The customer is Vivian Sternwood who brought an envelop that contained the naked picture of Carmen and tells Philip that some girl called and said that they want 00,- delivered that same night to a secret location, which will be communicated later on. Vivian also tells that she was gambling at an establishment owned by Eddie Mars, “Eddie Mars’s Cypress Club” and that Rusty Regan ran of with Mars’s wife.
Philip goes toe Geigers place, where Carmen turns out to be hidden in the bushes. He lets her in with Geigers keys. They start a conversation after he tells her that her pictures are already gone. It turns out that Carmen knows where Joe Brody lives, though she does not want to tell. Just when they want to leave the house someone comes in.
The guy who enters is Eddie Mars. He lets Carmen take her leave, but wants to talk to Philip before he can go. Eddie has the house keys because it turns out to be his house, while Geiger was his tenant. He says that he came over to check if everything was all right, since Geiger didn’t came to the shop that day, nor did he pick up the phone. Philip throws up a theory in which somebody hid Geigers body to have all the time he needed to clean out the store before the police got into it. After a long conversation, Eddie lets him go, though he does not seem to be happy to do so.
Philip goes back to the apartment building of Joseph (Joe) Brody, who indeed turns out to have Geigers books, though he acts as if he doesn’t know who Geiger is. A shoe sticks out under the curtains, and it turns out to be Agnes. Philip blames Joe for the Geigers murder but he denies, though he admits to have Carmens pictures. At that moment the doorbell rings.
Joe opens and gets a gun pressed against his lips by Carmen, who wants her pictures back. At the same moment do Agnes and Philip start a wrestling for a gun, which Philip wins. Joe tries to get Carmen’s gun and she accidently shoots. Joe pretends to be shot but than tackles Carmen. Then Philip is back on his feet en gets everyone silent. He collects Joes gun, Carmen’s gun and Carmen’s nude pictures and brings her home.
Philip returns to Joe’s apartment and decides, after a big conversation with Joe, that Owen Taylor was in love with Carmen and mad at Geiger for the things he did with her. Owen was at Geigers house, went in via the back door, saw Geiger making nude pictures of Carmen, shot him dead, took the film out of the camera and ran outside. Joe was outside, waited for Owen to come out the house, follows him in his car and gets him to stop. He pretends to be a policeman, gets the pictures but is kicked knock-out by Owen. Than the doorbell rings again, Joe opens it and is shot to death. Philip chases the murderer and gets him. Philip tells him he killed the wrong guy and takes him to Geigers house. The boy turns out to be Carol Lundgren, Geigers lover.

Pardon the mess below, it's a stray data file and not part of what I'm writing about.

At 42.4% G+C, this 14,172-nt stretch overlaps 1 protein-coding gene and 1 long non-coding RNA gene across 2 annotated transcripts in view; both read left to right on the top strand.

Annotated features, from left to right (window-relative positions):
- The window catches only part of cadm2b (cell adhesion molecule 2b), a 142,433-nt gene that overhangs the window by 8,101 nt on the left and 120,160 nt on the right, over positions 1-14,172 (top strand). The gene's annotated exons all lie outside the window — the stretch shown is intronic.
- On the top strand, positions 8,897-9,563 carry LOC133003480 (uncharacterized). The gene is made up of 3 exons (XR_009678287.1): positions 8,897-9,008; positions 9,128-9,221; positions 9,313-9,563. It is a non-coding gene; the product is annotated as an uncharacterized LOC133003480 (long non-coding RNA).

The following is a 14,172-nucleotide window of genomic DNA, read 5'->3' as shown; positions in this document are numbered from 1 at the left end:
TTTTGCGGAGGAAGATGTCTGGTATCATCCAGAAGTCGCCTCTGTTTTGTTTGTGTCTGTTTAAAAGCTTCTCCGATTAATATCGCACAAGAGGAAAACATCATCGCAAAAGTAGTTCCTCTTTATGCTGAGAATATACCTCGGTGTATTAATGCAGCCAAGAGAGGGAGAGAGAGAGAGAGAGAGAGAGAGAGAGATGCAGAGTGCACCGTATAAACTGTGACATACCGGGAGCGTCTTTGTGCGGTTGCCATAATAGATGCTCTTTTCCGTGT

It turns out that Carol laid Geiger on his bed in the main bedroom. Philip calls Bernie Ohls, who directly heads toward Geigers house with his men.
Ohls, Philip and Carol drive to a guy named Taggart Wilde. In his office there is also another guy, Captain Cronjager. He tells that they took a young ash blonde woman into custody that was near Joe’s house. Philip tells his theory about the situation, but Wilde doesn’t believe him until Philip shows the evidence he has. After a lot of talking it is the decided to leave out a couple of facts since the police is also involved. They allowed Geiger to have his little business, which turns out to be in pornographic literature. Philip does not tell the two man about several parts of the story where Carmen is involved.
In the morning, the papers report the story just like Eddie Mars wanted it. Later, Eddie calls to tell that he want to reward Philip for not telling everything to the cops. They decide that Philip will pass by at Eddie’s casino where Eddie will tell him where Regan is.
Philip goes to the Missing Persons Bureau and asks information about Regan. It turns out Regan left the 16th of September in one of the Sternwood cars, which was later retrieved at a bungalow near the place where Eddie Mars wife used to live.
Norris calls to pay Philip since he and the Sternwoods feel that the case is closed after reading the story in the newspapers that morning. After the phone call, Philip reconsiders the entire case and calls Eddie Mars to tell that he’d like to drop by. The visit doesn’t really help him any further with finding Regan but gives him the opportunity to bring a problem up: Philip knows he is being followed by somebody in a grey Plymouth and wonders if Eddie has something to do with that, but when he confronts him with this fact Eddie reacts a little worried and denies. Philip leaves him and goes into the casino.